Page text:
August 25, 2014 Last Updated 11:04 am

Playboy launches new website that downplays nudity, plays up social media appropriateness

Magazine founded in 1953 launches new website with ‘highly sharable’ content that is office friendly, but with little of the literary genius that made the magazine a success in earlier days

What to do with a legacy media brand that is not naughty enough to be pornographic, but not work friendly enough to attract mainstream advertising? That is the dilemma facing Playboy online and in print.

Playboy-websiteToday the company unveiled a new Playboy.com website that the publisher says features “highly sharable content verticals” and “non-nude features on the women.”

“The launch of the new Playboy.com is a key component in our plan to rebuild Playboy’s integrated media platform in a way that articulates our global brand, provides innovative opportunities for advertisers, supports our global licensees, and continues to fuel our growing digital audience,” said Playboy Enterprises, CEO Scott Flanders.

The new Playboy may not be your father’s idea of Playboy, but it might be your grandfather’s idea of Playboy.

Scott_Flanders-featureScott Flanders is not exactly the obvious successor to Hugh Hefner – no silk pajamas for Flanders in his Playboy Enterprises photo. Flanders, 57, was born in Indianapolis, worked for Macmillan and then Columbia House, another legacy brand in search for a solution in the modern world (it didn’t find one). Flanders then became president of Freedom Communications in 2006. He seems to be brought in in order to lure Blackstone Group to invest as this is precisely what happened at Columbia House and Freedom.

Many media reporters, like Ricardo Bilton at Digiday, may laugh at the idea that men used to actually read Playboy for its articles, as if was just what old guys say to make it socially acceptable. But the roll call of great writers who appeared in Playboy is quite long. And as Bilton just graduated from college in 2010 I doubt seriously that he would have been the target audience for Playboy in its heyday – and neither was I.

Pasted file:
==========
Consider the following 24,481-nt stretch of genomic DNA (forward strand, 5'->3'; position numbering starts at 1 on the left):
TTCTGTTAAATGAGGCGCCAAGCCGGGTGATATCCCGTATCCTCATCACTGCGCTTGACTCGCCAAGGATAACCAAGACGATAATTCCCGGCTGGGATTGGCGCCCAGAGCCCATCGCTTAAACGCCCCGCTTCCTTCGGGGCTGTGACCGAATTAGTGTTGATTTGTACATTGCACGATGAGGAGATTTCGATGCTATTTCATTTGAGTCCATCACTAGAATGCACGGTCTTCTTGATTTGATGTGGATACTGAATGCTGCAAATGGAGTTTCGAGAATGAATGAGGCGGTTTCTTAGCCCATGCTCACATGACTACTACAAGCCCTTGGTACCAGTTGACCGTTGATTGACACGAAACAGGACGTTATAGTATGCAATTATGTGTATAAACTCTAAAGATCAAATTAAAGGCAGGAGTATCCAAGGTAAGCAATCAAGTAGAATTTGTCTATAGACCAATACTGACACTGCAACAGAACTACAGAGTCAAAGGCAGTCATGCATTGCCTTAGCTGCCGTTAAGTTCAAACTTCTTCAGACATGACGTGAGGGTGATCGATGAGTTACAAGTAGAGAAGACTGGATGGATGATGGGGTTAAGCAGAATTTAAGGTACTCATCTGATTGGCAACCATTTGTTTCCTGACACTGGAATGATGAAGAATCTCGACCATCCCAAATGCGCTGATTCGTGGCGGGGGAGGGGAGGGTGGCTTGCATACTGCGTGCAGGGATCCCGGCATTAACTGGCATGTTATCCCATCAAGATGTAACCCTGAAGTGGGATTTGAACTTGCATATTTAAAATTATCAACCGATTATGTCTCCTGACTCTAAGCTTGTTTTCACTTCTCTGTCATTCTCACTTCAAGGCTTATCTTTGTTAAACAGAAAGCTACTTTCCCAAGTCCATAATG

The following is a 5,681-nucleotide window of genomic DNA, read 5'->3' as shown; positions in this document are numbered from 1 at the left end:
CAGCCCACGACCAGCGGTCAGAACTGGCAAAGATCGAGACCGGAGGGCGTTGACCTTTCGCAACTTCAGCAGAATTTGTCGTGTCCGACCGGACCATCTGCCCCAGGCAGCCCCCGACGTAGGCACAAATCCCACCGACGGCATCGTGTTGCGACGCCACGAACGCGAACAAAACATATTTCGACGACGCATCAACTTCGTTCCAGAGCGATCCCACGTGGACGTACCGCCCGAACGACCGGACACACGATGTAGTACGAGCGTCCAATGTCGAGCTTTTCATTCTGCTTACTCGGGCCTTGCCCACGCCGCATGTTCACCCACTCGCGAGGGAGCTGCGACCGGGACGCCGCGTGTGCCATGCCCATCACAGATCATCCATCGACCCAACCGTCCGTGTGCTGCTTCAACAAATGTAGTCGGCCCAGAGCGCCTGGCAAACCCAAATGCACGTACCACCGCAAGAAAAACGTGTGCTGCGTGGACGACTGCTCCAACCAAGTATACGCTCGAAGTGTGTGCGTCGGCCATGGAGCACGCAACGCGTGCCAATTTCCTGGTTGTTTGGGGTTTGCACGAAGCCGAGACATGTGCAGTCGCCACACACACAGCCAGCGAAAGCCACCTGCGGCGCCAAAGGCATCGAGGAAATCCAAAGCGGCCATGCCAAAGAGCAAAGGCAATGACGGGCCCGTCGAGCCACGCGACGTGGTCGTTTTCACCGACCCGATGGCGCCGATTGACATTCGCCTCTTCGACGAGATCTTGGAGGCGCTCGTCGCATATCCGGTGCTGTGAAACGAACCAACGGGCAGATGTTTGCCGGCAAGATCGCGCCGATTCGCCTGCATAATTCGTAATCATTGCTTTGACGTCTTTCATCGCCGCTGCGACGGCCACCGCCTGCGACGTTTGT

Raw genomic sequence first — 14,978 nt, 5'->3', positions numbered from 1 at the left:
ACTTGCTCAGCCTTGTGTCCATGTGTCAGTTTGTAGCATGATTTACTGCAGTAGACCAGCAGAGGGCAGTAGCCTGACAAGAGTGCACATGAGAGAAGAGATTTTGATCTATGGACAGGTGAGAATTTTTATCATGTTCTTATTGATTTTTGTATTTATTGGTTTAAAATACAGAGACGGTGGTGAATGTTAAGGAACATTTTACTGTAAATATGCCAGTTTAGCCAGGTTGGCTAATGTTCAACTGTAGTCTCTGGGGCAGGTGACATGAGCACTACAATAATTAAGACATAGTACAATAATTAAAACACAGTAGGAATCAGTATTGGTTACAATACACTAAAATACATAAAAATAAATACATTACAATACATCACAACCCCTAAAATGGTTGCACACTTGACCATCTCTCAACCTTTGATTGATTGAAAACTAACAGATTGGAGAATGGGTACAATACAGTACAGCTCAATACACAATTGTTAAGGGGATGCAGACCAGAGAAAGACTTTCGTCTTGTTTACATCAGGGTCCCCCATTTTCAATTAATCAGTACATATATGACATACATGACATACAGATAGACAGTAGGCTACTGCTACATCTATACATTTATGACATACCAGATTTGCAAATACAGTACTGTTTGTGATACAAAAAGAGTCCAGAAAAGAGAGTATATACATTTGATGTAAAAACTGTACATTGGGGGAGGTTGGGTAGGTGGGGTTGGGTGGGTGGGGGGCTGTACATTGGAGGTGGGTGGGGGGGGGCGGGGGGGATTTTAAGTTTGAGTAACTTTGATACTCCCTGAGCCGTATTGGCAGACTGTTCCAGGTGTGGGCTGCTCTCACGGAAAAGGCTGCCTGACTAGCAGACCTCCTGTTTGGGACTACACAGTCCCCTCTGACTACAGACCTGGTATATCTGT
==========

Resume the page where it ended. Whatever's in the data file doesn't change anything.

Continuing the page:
hugh-hefner-featurePlayboy was launched in 1953 and its editorial legacy is actually very rich. It serialized Ray Bradbury’s Fahrenheit 451 in 1954, for instance. During the 1960’s it featured fiction from John Updike, Doris Lessing, Joyce Carol Oates, Vladimir Nabokov, and many others, plus interviews with Roots author Alex Haley, (and an interview ith Malcolm X by Alex Haley in 1963), Woody Allen, Mel Brooks and others.

It’s best selling issue, according to Wikipedia, sold over 7 million copies in 1972, though I would bet that even by then the magazine had seen better day.

Today, Playboy has a circulation of 1,062,790, of which it has only a little over 30K in paid digital circulation. In 2011 Playboy launched a web app after Steve Jobs made it clear that Apple devices would be free of porn. Of course, Jobs is now dead, and Apple is allowing Russian developers to launch porn apps into the store. But it remains unlikely that Apple would, even today, allow a high profile brand such as Playboy to launch an app into the Newsstand.

So the new Playboy.com is Playboy without the nudity, and without the world-class writers. Sounds boring to me, but maybe bored 20-something office workers will love it.

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